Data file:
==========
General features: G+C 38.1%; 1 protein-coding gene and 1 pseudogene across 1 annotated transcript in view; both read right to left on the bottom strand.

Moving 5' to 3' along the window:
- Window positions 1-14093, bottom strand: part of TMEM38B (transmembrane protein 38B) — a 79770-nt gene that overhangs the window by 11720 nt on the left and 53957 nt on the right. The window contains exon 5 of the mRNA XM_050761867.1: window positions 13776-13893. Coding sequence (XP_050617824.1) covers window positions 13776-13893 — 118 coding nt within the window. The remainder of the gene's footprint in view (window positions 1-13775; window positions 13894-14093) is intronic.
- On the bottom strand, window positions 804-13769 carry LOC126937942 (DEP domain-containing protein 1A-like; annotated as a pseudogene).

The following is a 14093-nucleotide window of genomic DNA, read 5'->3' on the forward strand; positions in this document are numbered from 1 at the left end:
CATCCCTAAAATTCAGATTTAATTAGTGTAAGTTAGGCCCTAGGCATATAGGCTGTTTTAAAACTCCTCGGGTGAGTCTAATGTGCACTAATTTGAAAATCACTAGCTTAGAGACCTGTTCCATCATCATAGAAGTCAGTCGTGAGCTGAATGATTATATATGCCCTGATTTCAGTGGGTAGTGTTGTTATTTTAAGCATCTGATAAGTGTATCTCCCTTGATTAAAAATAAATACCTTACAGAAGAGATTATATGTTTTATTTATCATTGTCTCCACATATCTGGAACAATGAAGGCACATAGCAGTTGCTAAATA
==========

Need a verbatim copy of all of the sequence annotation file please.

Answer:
General features: G+C 38.1%; 1 protein-coding gene and 1 pseudogene across 1 annotated transcript in view; both read right to left on the bottom strand.

Moving 5' to 3' along the window:
- Window positions 1-14093, bottom strand: part of TMEM38B (transmembrane protein 38B) — a 79770-nt gene that overhangs the window by 11720 nt on the left and 53957 nt on the right. The window contains exon 5 of the mRNA XM_050761867.1: window positions 13776-13893. Coding sequence (XP_050617824.1) covers window positions 13776-13893 — 118 coding nt within the window. The remainder of the gene's footprint in view (window positions 1-13775; window positions 13894-14093) is intronic.
- On the bottom strand, window positions 804-13769 carry LOC126937942 (DEP domain-containing protein 1A-like; annotated as a pseudogene).

The following is a 14093-nucleotide window of genomic DNA, read 5'->3' on the forward strand; positions in this document are numbered from 1 at the left end:
CATCCCTAAAATTCAGATTTAATTAGTGTAAGTTAGGCCCTAGGCATATAGGCTGTTTTAAAACTCCTCGGGTGAGTCTAATGTGCACTAATTTGAAAATCACTAGCTTAGAGACCTGTTCCATCATCATAGAAGTCAGTCGTGAGCTGAATGATTATATATGCCCTGATTTCAGTGGGTAGTGTTGTTATTTTAAGCATCTGATAAGTGTATCTCCCTTGATTAAAAATAAATACCTTACAGAAGAGATTATATGTTTTATTTATCATTGTCTCCACATATCTGGAACAATGAAGGCACATAGCAGTTGCTAAATA